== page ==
In 2011, my husband and I attended a banquet to benefit Ukrainian orphans. Our hearts were stirred for orphans that night. After praying for God’s direction, we chose All God’s Children International as our agency and began the process towards a special needs adoption from China.
One afternoon I scrolled through the Rainbow Kids website, looking at page after page of children, all with dark hair, dark skin, and dark eyes. Then I saw a different face on a little girl. She had porcelain white chubby cheeks with a hint of pink, a snotty nose, squinty yet vibrant blue eyes, and a shaved head of white hair. Didi was captivating and unique, but was she Chinese? I studied this rare beauty who captured my heart. I soon discovered she was Chinese with a genetic condition called Albinism which affects the pigmentation of skin, hair, and eyes. I shared her picture with my husband and he, too, was smitten.
Because Albinism was not a special need we had considered, we did not check its box on the medical needs acceptance form. I inquired about Didi anyway. We prayed hard for this little girl and believed she could be our daughter, but one day her picture was gone. We discovered that Didi had passed away, dying as an orphan. Grieving, her sweet face pressed into our hearts, we added Albinism to the list of medical conditions we would consider.
Didi’s brief life and premature death awakened us to new possibilities, birthing promise for another little girl. Her name is Mercy.
As with most adoptions, we met Mercy when we received her file from our agency. We saw her face for the first time — porcelain cheeks with a hint of pink, crystal blue eyes, white hair.
From a video and photo update, she appeared to be developmentally delayed which was later confirmed by an international adoption pediatrician. This sparked fear and concern, but being connected to the Albinism community through social media, we were encouraged that delays could be normal.
When we met Mercy at the orphanage, we quickly recognized that the delays were real. She was 27 months old, still bottle fed, unable to walk, her sitting position lacking posture, her core lacking strength. She was non-verbal, although she seemed to understand Mandarin.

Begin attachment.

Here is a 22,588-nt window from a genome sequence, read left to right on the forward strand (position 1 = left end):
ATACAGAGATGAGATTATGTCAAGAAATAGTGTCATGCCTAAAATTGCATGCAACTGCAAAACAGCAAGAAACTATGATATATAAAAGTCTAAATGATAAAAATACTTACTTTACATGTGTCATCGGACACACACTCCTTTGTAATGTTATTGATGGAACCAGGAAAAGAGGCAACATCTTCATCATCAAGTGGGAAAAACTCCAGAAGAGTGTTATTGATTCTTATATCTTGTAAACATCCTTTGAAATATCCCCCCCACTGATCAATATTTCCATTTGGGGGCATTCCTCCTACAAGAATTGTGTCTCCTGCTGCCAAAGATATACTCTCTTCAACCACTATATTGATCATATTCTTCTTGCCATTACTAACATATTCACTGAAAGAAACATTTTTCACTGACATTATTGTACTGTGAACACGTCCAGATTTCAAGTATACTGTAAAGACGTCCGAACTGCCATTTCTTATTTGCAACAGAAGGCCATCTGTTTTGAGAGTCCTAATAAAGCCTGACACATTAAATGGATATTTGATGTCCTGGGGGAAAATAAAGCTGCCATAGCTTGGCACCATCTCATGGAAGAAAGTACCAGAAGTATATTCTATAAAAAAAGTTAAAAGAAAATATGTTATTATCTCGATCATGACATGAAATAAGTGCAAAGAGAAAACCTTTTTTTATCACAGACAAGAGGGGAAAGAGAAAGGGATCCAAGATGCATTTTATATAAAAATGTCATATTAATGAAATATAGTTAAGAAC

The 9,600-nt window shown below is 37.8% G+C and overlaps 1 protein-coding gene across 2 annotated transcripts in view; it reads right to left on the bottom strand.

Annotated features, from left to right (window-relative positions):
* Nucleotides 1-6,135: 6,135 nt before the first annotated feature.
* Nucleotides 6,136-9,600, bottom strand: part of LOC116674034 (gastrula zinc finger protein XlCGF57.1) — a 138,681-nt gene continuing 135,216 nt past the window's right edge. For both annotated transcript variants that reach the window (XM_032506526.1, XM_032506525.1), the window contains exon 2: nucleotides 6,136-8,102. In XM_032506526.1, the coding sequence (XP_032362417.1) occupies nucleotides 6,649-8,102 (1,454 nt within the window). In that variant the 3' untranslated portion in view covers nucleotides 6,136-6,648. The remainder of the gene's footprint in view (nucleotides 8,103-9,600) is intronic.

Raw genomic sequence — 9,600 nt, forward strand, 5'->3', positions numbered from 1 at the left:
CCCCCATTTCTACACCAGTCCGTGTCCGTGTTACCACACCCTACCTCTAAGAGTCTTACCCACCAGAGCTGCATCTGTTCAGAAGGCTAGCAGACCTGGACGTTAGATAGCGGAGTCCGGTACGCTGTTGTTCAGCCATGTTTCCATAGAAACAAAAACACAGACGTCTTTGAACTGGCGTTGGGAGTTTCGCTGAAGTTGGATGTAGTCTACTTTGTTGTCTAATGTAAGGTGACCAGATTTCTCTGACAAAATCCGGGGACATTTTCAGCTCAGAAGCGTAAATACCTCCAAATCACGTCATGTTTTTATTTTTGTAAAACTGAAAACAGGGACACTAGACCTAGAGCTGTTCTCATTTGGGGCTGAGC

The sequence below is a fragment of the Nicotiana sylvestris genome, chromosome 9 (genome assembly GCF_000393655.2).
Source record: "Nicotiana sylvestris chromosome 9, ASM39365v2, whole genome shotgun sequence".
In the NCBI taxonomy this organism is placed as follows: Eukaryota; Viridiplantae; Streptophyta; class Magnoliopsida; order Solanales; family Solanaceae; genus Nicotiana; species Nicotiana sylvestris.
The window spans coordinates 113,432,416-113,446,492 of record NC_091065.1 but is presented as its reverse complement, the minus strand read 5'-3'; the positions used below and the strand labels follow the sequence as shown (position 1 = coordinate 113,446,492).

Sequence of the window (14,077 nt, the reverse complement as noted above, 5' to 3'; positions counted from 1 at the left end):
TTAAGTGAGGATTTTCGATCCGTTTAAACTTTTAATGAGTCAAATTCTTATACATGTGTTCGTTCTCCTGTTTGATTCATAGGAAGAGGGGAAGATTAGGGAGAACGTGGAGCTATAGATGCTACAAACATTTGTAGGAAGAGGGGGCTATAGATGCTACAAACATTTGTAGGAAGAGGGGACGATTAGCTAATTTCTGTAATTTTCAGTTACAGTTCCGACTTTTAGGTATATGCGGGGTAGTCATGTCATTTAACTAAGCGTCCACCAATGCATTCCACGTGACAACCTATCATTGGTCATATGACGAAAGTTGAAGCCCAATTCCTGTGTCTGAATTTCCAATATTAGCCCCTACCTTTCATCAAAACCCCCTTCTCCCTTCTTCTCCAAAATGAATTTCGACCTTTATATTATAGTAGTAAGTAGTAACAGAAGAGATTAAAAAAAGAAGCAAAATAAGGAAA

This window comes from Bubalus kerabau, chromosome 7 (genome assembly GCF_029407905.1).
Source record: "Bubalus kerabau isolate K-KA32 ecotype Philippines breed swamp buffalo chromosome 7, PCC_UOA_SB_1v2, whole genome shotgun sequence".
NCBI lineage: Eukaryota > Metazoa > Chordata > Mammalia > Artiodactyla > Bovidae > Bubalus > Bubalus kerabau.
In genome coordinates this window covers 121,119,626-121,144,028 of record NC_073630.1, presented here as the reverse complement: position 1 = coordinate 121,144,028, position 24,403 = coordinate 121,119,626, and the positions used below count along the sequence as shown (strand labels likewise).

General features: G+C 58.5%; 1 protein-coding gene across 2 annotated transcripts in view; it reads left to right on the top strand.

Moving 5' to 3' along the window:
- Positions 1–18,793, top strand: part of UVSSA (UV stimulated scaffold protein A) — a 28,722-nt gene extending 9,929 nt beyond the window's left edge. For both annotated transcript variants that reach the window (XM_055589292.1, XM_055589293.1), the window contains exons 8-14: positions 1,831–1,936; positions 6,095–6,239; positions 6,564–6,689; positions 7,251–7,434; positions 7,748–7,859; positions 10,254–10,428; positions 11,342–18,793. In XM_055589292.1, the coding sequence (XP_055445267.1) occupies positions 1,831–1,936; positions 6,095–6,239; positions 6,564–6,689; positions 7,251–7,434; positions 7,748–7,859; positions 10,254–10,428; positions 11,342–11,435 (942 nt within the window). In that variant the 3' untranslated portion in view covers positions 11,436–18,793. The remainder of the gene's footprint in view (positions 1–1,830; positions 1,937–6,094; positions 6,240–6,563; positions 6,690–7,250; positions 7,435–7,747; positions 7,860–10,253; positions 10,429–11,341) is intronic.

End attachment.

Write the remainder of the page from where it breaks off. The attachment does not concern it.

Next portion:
After homecoming, we took a visit to a children’s hospital where a complete medical evaluation revealed she was nine to twelve months old developmentally. We’re not sure why she didn’t make more developmental progress in the orphanage, but we speculate that her vision, on the poor end of the spectrum, played a key part.
In a home with three older siblings, Mercy received much stimulation, probably more than needed. At lightning speed, she grew and developed and met milestone after milestone. Within two years, she bridged the gap and caught up to her actual age.
What is life like with a child with Albinism? For our family, we forget she has it. Yes, we treat her for her various needs, but daily life is pretty normal. Because of the lack of pigment in her skin, she is prone to sunburn, requiring a good sunscreen every couple of hours when we are outside. But that doesn’t deter her or us.
We have a pool which she enjoys all summer long. She runs in the park, rides her bike, roller skates, and rides a scooter. To protect her light-sensitive eyes, she wears a quality pair of sunglasses, and sometimes she dons a wide-brimmed hat. Since Mercy has very sensitive skin, she has stronger reactions to mosquito bites and shots than our other kids, and sometimes she has episodes with eczema. As a precaution, we see a dermatologist yearly.
Our daughter is like many people with Albinism: she can see, but her functional vision changes in different settings depending on the lighting. Tinted glasses give her the correction she needs. She, like others, has nystagmus, a condition causing her eyes to dance back and forth, something we are so used to now we don’t even notice it. Depth perception is difficult for her, so we give her cues when we’re walking in unfamiliar places, or she uses her cane to sense what is ahead.
We live in an area where vision services are easy to access. One hour a week, a Teacher of the Visually Impaired (TVI) comes to Mercy’s preschool. She works with the school to ensure that Mercy can travel safely and independently in the classroom, through the hallways, and on the playground. She helps the teacher provide an uncluttered, high contrast environment. She offers manipulatives and books with texture. She highlights cutting lines on worksheets and increases font size when necessary. While we have not ventured the grade school path yet, I know there is technology available to help older children, though it can be costly.
Children with Albinism can attend regular schools, receive a great education, and go on to college and a life-time career. They are normal people, with a beautifully unique look, and there are few things they can’t do.
Our daughter is amazing. We have been blessed to have her join our family. She is a joy, with determination beyond what I have ever seen. Her determined spirit is the very thing that has helped her overcome so many obstacles, and I know it will carry her well into her future.
For information about Albinism please visit the National Organization for Albinism and Hypopigmentation (NOAH) website.
– guest post by Jane